Rebuilding a family
The tent is mostly bare, except for the eleven people inside. Um Mohammed opens the entrance flap, trying unsuccessfully to coax a breeze inside to move some of the stifling air.
She sits on the floor surrounded by her ten children. Until two months ago, there would have only been nine to gather around her. Her eldest, twelve year old Mohammed, had to flee Mosul by himself for his own safety.
“I tried to escape 4 times,” he recounts. “The last time, Daesh put a knife to my neck because they wanted to kill me but my mother cried and begged them not to. After that, my mom told me I had to leave because ISIL was recruiting boys my age and making them go fight for them.”
The threat of being forcibly recruited to fight made escaping even more imperative. There was no one to protect Mohammed from being coerced into fighting. His father, a tomato truck driver, had been shot while making a delivery. “Early one morning, my cousin and I went at dawn to this place where people gathered to flee Mosul. While we were waiting, a shepherd saw us and started to shout ‘They’re escaping!’ and gunmen began shooting at us.
“We made it to a checkpoint where the Iraqi army was waiting, but we were really upset because our families were still in Mosul. I couldn’t sleep because I was thinking about them.”
Um Mohammed’s side of the story reflects the deeper worries of a mother for her children.
“Daesh threatened my son, so I wanted him to escape. We managed to get him to the one area of the city where you can flee, and after that I didn’t hear anything from him for three months. When I managed to escape with my other children. It was hard, the road was muddy, and my children were hungry and crying. It was really hard for me to see them suffering like that.”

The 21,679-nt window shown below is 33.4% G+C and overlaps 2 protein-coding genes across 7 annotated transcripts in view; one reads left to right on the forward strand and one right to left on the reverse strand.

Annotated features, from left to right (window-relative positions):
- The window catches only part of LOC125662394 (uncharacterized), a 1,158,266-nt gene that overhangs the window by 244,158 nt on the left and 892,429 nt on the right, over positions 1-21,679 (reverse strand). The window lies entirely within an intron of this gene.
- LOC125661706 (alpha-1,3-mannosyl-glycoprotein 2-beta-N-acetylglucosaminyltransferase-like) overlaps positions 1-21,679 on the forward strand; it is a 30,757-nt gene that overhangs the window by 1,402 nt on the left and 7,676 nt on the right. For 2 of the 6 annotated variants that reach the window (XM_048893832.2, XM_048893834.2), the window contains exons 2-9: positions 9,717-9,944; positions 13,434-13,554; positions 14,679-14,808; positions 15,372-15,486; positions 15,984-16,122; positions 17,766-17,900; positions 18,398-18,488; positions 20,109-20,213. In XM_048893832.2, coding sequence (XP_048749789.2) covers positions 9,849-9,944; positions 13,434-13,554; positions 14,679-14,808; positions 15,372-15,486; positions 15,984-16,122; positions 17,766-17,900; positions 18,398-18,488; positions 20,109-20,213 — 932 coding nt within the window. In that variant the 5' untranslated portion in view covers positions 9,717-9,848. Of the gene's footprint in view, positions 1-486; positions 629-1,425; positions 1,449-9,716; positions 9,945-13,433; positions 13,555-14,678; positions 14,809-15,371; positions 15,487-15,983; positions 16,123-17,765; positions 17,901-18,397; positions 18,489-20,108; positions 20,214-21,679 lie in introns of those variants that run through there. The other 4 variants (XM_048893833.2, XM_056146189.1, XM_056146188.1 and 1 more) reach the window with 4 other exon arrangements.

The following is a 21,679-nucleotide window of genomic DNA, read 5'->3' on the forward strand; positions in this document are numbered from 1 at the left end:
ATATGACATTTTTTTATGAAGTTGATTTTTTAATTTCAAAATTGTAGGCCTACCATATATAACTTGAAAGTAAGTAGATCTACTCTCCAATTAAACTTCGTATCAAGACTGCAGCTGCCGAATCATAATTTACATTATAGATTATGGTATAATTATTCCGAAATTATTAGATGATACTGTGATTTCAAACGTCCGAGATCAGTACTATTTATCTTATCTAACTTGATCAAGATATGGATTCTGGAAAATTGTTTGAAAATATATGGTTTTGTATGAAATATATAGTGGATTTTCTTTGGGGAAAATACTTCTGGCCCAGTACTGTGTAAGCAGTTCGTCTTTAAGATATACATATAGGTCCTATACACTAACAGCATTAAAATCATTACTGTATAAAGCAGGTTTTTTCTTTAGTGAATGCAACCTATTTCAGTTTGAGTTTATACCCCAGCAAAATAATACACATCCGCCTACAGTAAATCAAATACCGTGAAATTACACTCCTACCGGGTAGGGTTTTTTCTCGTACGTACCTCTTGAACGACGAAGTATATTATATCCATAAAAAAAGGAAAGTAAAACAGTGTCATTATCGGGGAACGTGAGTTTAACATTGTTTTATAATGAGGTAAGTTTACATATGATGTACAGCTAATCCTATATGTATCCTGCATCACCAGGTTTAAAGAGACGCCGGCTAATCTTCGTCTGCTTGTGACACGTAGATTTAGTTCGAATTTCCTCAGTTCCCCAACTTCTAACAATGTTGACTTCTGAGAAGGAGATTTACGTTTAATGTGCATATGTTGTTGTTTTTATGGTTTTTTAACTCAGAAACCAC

Once the family arrived in Hasansham camp, they started searching for Mohammed. They ended up being 115 kilometers apart.
“My uncle was able to call me and told me that my mom had escaped and was in Hasansham camp. I was in Jeddah camp. So I called my mom, and she contacted (UNICEF’s partner) TDH.”
Terre des Hommes (TDH) is an Italian NGO that works with UNICEF on child protection and family reunification in many of the camps for displaced people in northern Iraq. Child protection activities in Hasansham U3 camp are funded by UN OCHA.
“When I saw him again for the first time, I couldn’t believe my eyes.” Those eyes now hold a sheen of tears as she looks over at Mohammed — a quick verification that he is really with her, unharmed, in the tent.
Though this family is back together, some wounds will take longer to heal.
“I don’t want to go back to Mosul. There’s nothing there,” Um Mohammed says vehemently. “I don’t even want to see it again — my children were starving. “Nothing I can say will make me feel better. Even if Daesh were wiped off the face of the earth, my husband isn’t coming back. My children’s future has been taken, and our home is destroyed. Nothing I can say will bring any of that back.”